How to Prevent Youth Pitcher Arm Injuries

I researched and collated much information on pitcher arm care into a parent advice guide for my spring PONY team in April 2014. Here I present the same information, expanded and reworked into a more blog-appropriate format, and updated gradually over time as I learn more.

In February 2015 I attended a workshop on sports medicine presented by several physical therapists and doctors from the Sports Medicine Center, UCSF Benioff Children’s Hospital (Oakland). I learned additional details and one major new concept (core strength) which I incorporated into this post.

The pitching arm problem

It is common for kids who pitch too much at a young age to injure their throwing arms. I have already encountered several ball players who have had injuries, including a 13-year old neighbor who was not able to throw for over a year. I hear that many good pitchers in our area get sore arms frequently by the time they are 11. Even a few of my son’s 9-year old summer all-star teammates are beginning to experience arm soreness after pitching.

Many articles have appeared lately discussing youth baseball arm injuries and the rapid increase in Tommy John surgeries. There is also the occasional passionate appeal by a strength and conditioning specialist.

The main point of most of these articles is that many kids are pitching too much, and there is research to back that up. Pitching injuries usually do not occur until many thousands of pitches have been thrown. But most kids who throw thousands of pitches do not get injured, so obviously throwing too many pitches is not the only issue.

I believe there are five main contributing factors that lead to arm trouble. In this guide I will briefly discuss these five factors, and then detail what coaches, players, and parents can do to keep arms healthy. If you assimilate these five factors as principles, then you will find the detailed advice that follows to be logical and easy to remember.

Five factors contribute to pitcher arm troubles:

  • Pitching when arm is not warm enough
  • Pitching when arm is sore or hurting
  • Pitching too much
  • Insufficient “core” strength
  • Pitching with poor mechanics or overthrowing

Warming up consists of getting the body warm in general (running, jumping jacks, etc.) and more importantly warming up the muscles involved in pitching with dynamic stretches and gentle throwing. On cool days, it’s important for someone pitching multiple innings to stay warm (jacket) while not pitching or in the batter’s box.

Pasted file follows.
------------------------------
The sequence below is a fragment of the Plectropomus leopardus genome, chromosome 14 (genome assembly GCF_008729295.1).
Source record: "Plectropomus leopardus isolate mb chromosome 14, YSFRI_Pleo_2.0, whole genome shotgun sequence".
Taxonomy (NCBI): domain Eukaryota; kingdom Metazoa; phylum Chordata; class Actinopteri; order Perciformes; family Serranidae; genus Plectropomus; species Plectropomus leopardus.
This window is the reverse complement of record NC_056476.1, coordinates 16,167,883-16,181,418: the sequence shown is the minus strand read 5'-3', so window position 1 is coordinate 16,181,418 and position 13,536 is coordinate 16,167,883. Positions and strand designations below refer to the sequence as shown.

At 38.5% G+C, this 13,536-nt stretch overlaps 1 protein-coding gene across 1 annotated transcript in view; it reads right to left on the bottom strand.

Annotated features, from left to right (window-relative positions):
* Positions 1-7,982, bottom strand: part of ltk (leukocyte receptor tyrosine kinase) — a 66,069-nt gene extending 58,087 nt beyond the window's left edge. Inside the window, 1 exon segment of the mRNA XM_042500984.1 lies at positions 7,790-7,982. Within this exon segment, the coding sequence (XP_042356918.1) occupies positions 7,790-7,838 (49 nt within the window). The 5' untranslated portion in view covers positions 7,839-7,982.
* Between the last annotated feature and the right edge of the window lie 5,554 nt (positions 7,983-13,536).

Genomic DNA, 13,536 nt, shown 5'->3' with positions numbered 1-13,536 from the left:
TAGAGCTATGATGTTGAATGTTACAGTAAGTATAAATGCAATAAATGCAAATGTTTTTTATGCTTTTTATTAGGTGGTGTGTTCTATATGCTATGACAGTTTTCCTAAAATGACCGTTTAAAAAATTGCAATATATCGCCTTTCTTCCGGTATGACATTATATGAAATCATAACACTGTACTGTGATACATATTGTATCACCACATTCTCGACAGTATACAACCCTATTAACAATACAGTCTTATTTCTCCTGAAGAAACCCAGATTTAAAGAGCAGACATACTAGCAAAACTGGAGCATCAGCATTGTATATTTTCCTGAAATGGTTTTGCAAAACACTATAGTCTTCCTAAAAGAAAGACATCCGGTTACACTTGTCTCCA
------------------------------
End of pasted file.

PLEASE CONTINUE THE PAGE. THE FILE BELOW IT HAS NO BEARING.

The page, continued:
Pitching with a sore, hurting, or even just tired arm should be strictly avoided, as that is a sign that the arm may already be injured and is especially susceptible to further injury. A big problem is that pitchers often won’t tell the truth because they would rather pitch more than get taken out. So coaches must watch for hints such as changed mechanics, reduced accuracy, reduced velocity, etc. Pitching performance usually declines when arms get tired or sore so it’s a logical time to pull a pitcher anyway.

Pitching too much seems like it should be easy to solve. Just pitch less. Pitching less frequently reduces wear and tear and allows recovery time. But there are several reasons this does not happen:

  • Arm injuries to ligaments, tendons, and growth plates are usually so gradual and painless that players, coaches, and parents have no idea anything is wrong until the damage is already done. A way to think of it: Heavy pitching for several weeks in a row causes the arm to be injured 1% by the end of week 1, 2% by the end of week 2, and 3% by the end of week 3. It is not until week 80 when the arm is injured 80% that it starts to hurt a little, and it isn’t until 100% that pitching is no longer an option. I totally made up these percentages, but the concept is valid. A pitching arm that is overused won’t hurt at first and the damage is gradual – you don’t usually get feedback of severe pain and discomfort until it’s too late.
  • Some kids love playing and never want to stop.
  • A coach’s desire to win makes it tempting to rely heavily on a team’s top 2 or 3 performing pitchers. This is somewhat tempered by pitch count limits enforced by most youth leagues.
  • Skilled pitchers are often persuaded to play throughout most of the year by joining all-star teams, select teams, or travel ball teams with looser pitching limits. Some players play for multiple teams.

And what about pitching practice outside of games? What about all the other throwing, especially if the pitcher does some catching? Parents must track player pitching and throwing time to make sure weekly, seasonal, and annual limits are not exceeded.

A concept I missed with the first version of this article is core strength—muscle strength in abdomen, back and pelvis. Many young athletes, and especially one-sport athletes, develop strong sport-specific muscles without corresponding core strength. Greater core strength corresponds with lowered risk of injury to pitchers.

By far the most difficult factor to understand is poor pitching mechanics. Pitching mechanics are the collection of body motions involved in the act of pitching. Some baseball experts believe that with proper mechanics, the chance of injury is very low regardless of the number of innings pitched. But youth pitchers rarely get expert instruction, so most will have mechanical issues that increase chances for injury.

One mechanical issue which requires no expertise is “overthrowing.” If you throw your absolute hardest with every pitch, you are much more likely to get injured.